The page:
Nuclear Oncology




PET/CT, which is a method that increases the success in the fight against cancer for the identification of cancerous tissues, treatment planning and evaluation of the process, is considered one of the most important technologies for many patients to have a healthy life.

What is PET/CT?
Positron emission tomography (PET-CT) technology, combined with computed tomography (CT), is an important technology medical imaging method that allows the diagnosis of many diseases. PET/CT is widely used in the diagnosis and staging of cancer. In addition, its effectiveness is also used in the diagnosis of "undiagnosed diseases" such as fever of unknown origin, the detection of foci of infection, the detection of living tissue in heart patients, and the differentiation of Alzheimer's and dementia. In particular, all stages are carried out with PET/CT device for the first diagnosis, staging, determination of the extent of cancer, and an accurate treatment plan. PET/CT makes a significant contribution to the fight against the disease by creating a roadmap for cancer treatment.

What are the application areas of PET/CT?
PET/CT, which guides cancer treatment, is used in the following stages of diagnosis and treatment;

It determines the metabolism of the tissue suspected of cancer.
It reveals whether the masses detected by various imaging methods show cancer metabolism. If the mass is PET/CT positive, this mass consumes a large amount of glucose and it is more likely to be cancer.
It guides the biopsy of the tissue suspected of cancer from the area that will cause the least discomfort to the patient. Cancerous tissue can also cause damage in its own structure due to uncontrolled proliferation. From the tissue pieces to be taken from the damaged area, sufficient cells may not be obtained for diagnosis, PET/CT shows the areas where viable cells are concentrated and guides the biopsy.
It is a guide in reaching the diagnosis in the fastest way.


What are the distinctive features of PET/CT?

Evaluation of the extent of cancer: PET/CT technology is used successfully in many types of cancer in order to evaluate the extent of the disease (staging) at the first stage after the diagnosis of cancer. It is a guide for regional treatments in patients with spread (metastasis) disease.
Determination of the treatment approach: After this examination, the treatment approach changes on average in one out of three patients. Sometimes, instead of a heavy surgical application, drug treatment can be performed and the operation may not be necessary. In some cases, PET/CT shows that there is no spread in the patient who is thought to have distant spread, and allows the decision to remove the cancerous tissue by surgery instead of drug treatment decision.
Early detection of the benefit of cancer drugs: Cancer drugs are drugs whose side effects should be considered. The use of the appropriate drug both prevents side effects and can prevent the disease with the right drug and early intervention in the cancerous tissue. Evaluation with PET/CT after the 1st or 2nd cycle of the treatment provides early information on how useful the drug can be. Thus, the drug can be changed early and a new drug treatment can be started.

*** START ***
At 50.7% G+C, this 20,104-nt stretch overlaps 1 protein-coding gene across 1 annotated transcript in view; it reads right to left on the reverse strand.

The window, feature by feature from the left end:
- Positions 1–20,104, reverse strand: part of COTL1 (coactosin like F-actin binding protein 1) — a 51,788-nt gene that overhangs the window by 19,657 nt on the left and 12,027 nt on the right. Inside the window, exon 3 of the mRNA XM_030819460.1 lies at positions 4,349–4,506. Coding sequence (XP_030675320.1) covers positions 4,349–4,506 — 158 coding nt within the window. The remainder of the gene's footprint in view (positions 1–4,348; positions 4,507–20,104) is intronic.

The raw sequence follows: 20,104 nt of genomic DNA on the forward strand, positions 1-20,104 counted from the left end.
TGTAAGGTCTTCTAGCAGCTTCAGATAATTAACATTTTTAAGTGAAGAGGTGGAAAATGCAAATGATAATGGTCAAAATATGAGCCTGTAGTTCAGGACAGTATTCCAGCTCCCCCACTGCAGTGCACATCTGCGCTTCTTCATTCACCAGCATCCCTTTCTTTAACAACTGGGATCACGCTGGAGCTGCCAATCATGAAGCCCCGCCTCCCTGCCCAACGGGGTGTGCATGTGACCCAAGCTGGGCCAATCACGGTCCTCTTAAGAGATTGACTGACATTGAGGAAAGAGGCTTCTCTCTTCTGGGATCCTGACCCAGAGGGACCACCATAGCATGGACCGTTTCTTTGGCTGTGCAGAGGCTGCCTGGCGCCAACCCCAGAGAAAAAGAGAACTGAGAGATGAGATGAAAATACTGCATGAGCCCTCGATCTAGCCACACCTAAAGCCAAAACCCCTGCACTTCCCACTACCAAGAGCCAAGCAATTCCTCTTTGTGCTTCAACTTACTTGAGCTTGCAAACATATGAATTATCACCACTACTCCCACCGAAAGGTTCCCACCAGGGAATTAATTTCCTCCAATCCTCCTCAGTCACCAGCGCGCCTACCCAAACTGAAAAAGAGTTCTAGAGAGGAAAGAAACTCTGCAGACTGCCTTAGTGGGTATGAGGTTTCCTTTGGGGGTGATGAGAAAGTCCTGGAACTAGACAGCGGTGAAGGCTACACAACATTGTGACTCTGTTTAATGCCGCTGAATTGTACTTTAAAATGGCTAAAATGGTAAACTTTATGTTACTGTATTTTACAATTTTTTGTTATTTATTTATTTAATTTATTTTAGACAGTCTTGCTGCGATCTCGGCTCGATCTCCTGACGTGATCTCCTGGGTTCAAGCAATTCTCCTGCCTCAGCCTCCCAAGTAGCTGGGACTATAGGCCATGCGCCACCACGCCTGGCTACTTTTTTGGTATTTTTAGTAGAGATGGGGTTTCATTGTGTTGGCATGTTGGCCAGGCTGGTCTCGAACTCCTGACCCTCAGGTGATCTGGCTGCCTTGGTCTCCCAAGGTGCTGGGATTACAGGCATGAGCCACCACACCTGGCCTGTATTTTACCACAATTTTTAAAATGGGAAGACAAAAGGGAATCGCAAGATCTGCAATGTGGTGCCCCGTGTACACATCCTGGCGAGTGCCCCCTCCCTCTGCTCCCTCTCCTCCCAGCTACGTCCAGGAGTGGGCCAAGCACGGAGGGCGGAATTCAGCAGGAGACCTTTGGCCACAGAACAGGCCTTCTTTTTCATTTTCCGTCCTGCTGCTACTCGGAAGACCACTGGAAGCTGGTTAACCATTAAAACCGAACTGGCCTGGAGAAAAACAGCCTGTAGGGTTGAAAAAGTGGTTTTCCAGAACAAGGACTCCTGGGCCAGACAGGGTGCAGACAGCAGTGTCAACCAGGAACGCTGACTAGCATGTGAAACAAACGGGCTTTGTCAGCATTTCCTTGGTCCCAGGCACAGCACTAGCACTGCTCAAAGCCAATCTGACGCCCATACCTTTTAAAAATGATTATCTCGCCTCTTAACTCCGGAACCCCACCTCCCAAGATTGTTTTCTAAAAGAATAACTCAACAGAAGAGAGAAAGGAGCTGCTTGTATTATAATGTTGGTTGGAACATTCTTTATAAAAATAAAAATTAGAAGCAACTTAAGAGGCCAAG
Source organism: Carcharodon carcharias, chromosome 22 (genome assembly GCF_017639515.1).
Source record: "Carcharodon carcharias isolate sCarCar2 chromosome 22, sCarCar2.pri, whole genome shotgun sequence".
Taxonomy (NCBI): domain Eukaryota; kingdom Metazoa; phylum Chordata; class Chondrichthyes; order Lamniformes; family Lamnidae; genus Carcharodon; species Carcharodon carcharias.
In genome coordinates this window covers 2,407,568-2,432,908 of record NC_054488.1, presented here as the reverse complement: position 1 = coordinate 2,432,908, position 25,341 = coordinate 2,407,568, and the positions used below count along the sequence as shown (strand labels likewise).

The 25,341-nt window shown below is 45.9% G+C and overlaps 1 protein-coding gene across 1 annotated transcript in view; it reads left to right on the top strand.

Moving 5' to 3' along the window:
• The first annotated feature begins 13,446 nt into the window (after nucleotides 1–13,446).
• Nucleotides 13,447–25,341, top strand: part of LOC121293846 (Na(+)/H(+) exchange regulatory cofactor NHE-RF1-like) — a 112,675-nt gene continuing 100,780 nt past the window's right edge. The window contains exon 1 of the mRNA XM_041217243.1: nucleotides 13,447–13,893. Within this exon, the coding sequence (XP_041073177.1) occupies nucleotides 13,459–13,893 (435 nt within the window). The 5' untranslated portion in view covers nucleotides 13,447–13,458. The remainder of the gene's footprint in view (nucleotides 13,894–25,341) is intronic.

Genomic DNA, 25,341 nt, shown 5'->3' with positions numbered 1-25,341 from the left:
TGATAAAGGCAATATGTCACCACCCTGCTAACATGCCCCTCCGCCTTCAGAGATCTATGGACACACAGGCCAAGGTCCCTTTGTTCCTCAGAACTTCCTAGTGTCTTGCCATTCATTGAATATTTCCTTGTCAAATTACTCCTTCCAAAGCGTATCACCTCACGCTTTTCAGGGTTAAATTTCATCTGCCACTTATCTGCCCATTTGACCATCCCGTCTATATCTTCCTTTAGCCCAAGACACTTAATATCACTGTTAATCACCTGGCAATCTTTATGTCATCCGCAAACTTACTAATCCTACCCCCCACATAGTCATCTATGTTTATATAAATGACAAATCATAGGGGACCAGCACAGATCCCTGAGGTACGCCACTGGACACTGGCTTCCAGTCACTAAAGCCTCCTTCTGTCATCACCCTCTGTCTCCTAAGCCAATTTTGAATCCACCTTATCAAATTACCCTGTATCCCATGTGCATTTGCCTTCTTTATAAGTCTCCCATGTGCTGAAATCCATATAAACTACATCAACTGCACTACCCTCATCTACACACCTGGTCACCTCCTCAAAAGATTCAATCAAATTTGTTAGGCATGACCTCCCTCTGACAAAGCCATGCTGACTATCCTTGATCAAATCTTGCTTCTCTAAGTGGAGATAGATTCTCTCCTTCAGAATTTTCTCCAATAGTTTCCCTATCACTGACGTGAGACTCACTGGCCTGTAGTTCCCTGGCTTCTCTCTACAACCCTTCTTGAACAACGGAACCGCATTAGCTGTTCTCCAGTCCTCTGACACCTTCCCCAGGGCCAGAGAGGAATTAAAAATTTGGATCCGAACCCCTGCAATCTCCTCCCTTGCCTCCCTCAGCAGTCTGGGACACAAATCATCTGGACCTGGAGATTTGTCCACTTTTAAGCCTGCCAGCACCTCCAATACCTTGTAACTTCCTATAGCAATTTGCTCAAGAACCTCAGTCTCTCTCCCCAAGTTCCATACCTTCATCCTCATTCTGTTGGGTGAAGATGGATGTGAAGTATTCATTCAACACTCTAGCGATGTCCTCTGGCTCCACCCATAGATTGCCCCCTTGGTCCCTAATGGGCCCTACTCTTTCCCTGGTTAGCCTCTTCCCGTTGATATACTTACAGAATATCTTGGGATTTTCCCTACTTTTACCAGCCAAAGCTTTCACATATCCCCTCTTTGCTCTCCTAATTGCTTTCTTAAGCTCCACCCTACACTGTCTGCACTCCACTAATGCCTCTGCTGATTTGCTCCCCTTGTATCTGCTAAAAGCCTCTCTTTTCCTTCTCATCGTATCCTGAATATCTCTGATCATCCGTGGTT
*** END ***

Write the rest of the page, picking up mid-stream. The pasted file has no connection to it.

Determination of treatment response: With PET/CT, the response to cancer drug can be evaluated by measuring both structural changes and cellular activity intensity numerically. After the treatment is completed, the efficacy of the treatment can be determined by investigating the presence of living cancer cells. PET/CT is the imaging system that shows the earliest response to treatment.
Making a beam treatment plan: By mapping the areas of viable tumor cells to be irradiated in radiotherapy or radiotherapy with PET/CT, the chance of accurate and effective treatment increases. However, irradiation to healthy tissues is prevented.
Early detection of recurrent disease: After the treatment courses are completed, the patients are followed up with methods such as ultrasound and tomography and blood tests. In these methods, if a suspicious situation occurs, whether the live cancer cells re-emerge and their prevalence is determined by PET / CT method.

How is the PET/CT procedure done?
For PET/CT procedure, at least 6 hours of fasting is required from the patient. First, the patient's blood sugar is measured. If the blood sugar is within the desired limits, a radioactive substance is injected into the vein. Although there are various radioactive substances, the most commonly used one is F-18 Fluorodeoxyglucose. This substance is a sugar molecule attached to a radioactive substance called Fluor-18. Following the injection, the patient is waited for one hour to keep the drug in the cancerous tissue in sufficient quantity. It is then taken in the PET/CT device. Other substances used in PET/CT are F-18 NaF for imaging bones, Ga-68 PSMA for investigating the spread of prostate cancers, and Ga-68 DOTA-TATE for investigating neuroendocrine tumors. Apart from these, there are many radiopharmaceuticals that are not used routinely.

PET/CT can increase success in the fight against cancer in many stages, from detecting cancerous tissue to making a treatment plan, from evaluating treatment success to planning radiation therapy.

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